2. Monitor activities of ICSP working group on private-sector data
  3. Monitor “data-connecting” pilots collecting data at the data holder’s site.
  4. Convene a group to evaluate methods for documenting and possibly quantifying benefits and costs
  5. Identify blended statistics generated by statistical agencies, document and possibly quantify benefits and costs
  6. Monitor pilot projects for blended federal/state/local data
  7. Publish criteria for prioritizing new data assets
  8. Consider feasibility and means of covering some data-holder costs associated with data sharing

Medium-term actions to achieve this:

  1. Monitor Data Hub’s use of SAP as an application, approval, and access tool
  2. Access federal program/administrative data for statistical purposes, document benefits and costs
  3. Access state, territory, tribal and local data for statistical purposes, document benefits and costs
  4. Implement “data-connecting” learnings and technologies into statistical program production
  5. Clarify data-governance access and use policies, rules, procedures incorporating learnings from short-term activities

Federal statistical agencies have the right, under the Evidence Act, to use federal program data for statistical uses only, unless directly prohibited by law. However, there are many laws and regulations that do prohibit federal statistical agencies from utilizing existing data for statistical purposes. The panel assumes the legislative and regulatory recommendations stemming from the Evidence Act will be initiated, but more needs to be done to bolster data safeguards and broaden data access.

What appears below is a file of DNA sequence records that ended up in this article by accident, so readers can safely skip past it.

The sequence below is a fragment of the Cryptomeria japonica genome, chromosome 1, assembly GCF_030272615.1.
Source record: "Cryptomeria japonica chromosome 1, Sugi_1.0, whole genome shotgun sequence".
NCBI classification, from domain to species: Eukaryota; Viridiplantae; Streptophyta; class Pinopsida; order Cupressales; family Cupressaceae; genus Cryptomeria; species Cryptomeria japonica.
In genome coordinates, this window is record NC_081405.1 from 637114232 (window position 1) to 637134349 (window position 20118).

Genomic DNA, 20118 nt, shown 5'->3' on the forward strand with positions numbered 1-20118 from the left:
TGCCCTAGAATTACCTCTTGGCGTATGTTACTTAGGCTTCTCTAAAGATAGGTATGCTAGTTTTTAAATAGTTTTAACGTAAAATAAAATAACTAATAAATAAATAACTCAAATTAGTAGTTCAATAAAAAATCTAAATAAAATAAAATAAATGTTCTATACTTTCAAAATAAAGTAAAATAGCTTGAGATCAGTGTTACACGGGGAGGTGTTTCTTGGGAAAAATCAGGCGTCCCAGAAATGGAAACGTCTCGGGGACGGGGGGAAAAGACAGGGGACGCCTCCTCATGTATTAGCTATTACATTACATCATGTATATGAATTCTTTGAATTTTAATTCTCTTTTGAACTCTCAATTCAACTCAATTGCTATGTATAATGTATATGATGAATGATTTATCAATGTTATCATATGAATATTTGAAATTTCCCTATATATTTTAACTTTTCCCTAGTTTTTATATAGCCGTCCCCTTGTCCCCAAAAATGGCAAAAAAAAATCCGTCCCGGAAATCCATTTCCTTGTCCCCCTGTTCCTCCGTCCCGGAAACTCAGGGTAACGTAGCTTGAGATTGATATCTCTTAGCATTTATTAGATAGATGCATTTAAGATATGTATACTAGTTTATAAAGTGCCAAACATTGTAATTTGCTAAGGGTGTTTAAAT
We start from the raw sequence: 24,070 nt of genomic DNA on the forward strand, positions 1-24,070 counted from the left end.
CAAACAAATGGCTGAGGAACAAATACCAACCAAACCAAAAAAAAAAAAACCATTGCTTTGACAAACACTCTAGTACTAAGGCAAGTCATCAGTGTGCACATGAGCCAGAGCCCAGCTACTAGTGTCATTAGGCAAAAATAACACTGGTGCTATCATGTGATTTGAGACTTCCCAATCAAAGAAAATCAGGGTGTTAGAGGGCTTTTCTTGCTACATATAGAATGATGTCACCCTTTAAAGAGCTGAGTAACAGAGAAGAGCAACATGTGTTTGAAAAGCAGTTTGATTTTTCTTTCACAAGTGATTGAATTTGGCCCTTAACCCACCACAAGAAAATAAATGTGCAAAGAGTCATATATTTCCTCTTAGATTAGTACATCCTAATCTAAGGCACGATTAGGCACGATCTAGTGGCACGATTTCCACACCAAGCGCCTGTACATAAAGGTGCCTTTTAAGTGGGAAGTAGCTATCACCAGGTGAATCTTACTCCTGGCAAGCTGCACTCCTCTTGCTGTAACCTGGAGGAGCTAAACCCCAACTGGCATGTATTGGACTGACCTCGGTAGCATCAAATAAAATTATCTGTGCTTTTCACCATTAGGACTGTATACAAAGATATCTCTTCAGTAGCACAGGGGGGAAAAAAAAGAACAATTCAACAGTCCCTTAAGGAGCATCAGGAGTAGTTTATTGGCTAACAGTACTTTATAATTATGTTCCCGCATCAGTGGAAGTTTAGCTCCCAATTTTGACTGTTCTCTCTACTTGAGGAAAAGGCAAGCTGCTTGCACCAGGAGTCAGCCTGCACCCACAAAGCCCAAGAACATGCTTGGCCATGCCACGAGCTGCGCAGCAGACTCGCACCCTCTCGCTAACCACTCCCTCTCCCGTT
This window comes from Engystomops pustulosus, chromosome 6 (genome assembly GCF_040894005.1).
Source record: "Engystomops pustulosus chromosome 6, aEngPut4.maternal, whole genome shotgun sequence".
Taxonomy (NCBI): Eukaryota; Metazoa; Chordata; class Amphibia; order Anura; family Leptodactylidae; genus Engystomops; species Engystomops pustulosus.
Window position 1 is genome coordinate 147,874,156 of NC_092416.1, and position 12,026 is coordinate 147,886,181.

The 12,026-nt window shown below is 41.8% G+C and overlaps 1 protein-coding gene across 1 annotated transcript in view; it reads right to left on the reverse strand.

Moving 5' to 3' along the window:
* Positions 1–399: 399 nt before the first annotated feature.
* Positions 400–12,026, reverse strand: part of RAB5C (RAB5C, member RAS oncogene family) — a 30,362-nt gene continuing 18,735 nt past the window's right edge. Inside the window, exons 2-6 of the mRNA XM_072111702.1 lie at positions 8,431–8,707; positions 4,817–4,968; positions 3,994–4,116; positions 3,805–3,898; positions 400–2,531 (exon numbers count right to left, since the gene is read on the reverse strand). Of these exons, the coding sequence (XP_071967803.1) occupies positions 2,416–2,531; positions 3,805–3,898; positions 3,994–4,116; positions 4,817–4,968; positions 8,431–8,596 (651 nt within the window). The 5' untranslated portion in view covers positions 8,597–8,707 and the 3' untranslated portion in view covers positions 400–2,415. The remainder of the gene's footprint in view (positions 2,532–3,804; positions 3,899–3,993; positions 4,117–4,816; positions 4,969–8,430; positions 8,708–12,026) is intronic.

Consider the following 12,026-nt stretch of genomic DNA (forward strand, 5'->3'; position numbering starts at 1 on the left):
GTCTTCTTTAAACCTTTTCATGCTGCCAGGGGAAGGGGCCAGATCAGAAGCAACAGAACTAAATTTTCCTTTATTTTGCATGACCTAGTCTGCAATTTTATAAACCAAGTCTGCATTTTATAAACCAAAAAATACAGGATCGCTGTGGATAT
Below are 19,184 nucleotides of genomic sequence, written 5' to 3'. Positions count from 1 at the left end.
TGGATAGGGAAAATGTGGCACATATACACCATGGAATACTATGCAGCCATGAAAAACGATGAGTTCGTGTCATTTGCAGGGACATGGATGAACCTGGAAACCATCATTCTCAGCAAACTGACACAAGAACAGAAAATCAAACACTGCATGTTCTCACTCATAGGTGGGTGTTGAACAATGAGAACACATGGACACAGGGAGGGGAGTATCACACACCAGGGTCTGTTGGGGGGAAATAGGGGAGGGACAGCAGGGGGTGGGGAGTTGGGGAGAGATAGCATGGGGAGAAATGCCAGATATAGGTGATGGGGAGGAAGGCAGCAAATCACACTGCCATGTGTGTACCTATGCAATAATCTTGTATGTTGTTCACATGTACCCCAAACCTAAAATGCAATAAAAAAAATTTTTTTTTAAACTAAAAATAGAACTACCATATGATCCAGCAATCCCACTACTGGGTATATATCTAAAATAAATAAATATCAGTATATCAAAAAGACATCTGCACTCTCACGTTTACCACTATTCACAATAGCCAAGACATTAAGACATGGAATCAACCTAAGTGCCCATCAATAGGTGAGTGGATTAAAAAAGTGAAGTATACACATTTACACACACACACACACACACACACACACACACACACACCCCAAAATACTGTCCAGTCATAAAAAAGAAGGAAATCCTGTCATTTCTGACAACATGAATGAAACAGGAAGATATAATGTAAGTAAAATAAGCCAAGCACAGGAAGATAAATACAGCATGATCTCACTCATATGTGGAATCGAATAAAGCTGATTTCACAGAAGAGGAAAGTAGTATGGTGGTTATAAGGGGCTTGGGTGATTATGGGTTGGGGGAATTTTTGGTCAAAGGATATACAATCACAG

Legal and regulatory changes are necessary to achieve the full promise of the 21st century national data infrastructure. (Conclusion 3-3)

Short-term actions to achieve this:

  1. Legislation establishing the design, authorities, and funding for the NSDS
  2. Implement Evidence Act regulations and rule making
  3. Identify legislation/regulatory priorities regarding U.S. Commission on Evidence-Based Policymaking (CEP) state-related recommendations
  4. Develop data synchronization bill legislative strategy
  5. Identify legal options that would incentivize data holders to share data

Medium-term actions to achieve this:

  1. Enact legal authorities for all necessary data-sharing entities
  2. Adopt legal protections for private-sector data sharing
  3. Introduce legislative strategies/priorities